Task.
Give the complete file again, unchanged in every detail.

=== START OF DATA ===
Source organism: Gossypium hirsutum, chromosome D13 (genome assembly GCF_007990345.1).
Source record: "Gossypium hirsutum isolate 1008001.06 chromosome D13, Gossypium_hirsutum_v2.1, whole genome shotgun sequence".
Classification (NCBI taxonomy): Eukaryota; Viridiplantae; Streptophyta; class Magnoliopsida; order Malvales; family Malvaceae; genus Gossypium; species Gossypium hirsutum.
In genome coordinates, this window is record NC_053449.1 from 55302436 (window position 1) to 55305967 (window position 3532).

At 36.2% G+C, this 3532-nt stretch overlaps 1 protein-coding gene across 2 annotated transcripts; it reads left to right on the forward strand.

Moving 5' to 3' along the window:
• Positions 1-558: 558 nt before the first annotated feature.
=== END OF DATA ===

Source organism: Gossypium hirsutum, chromosome D13 (genome assembly GCF_007990345.1).
Source record: "Gossypium hirsutum isolate 1008001.06 chromosome D13, Gossypium_hirsutum_v2.1, whole genome shotgun sequence".
Classification (NCBI taxonomy): Eukaryota; Viridiplantae; Streptophyta; class Magnoliopsida; order Malvales; family Malvaceae; genus Gossypium; species Gossypium hirsutum.
In genome coordinates, this window is record NC_053449.1 from 55302436 (window position 1) to 55305967 (window position 3532).

At 36.2% G+C, this 3532-nt stretch overlaps 1 protein-coding gene across 2 annotated transcripts; it reads left to right on the forward strand.

Moving 5' to 3' along the window:
• Positions 1-558: 558 nt before the first annotated feature.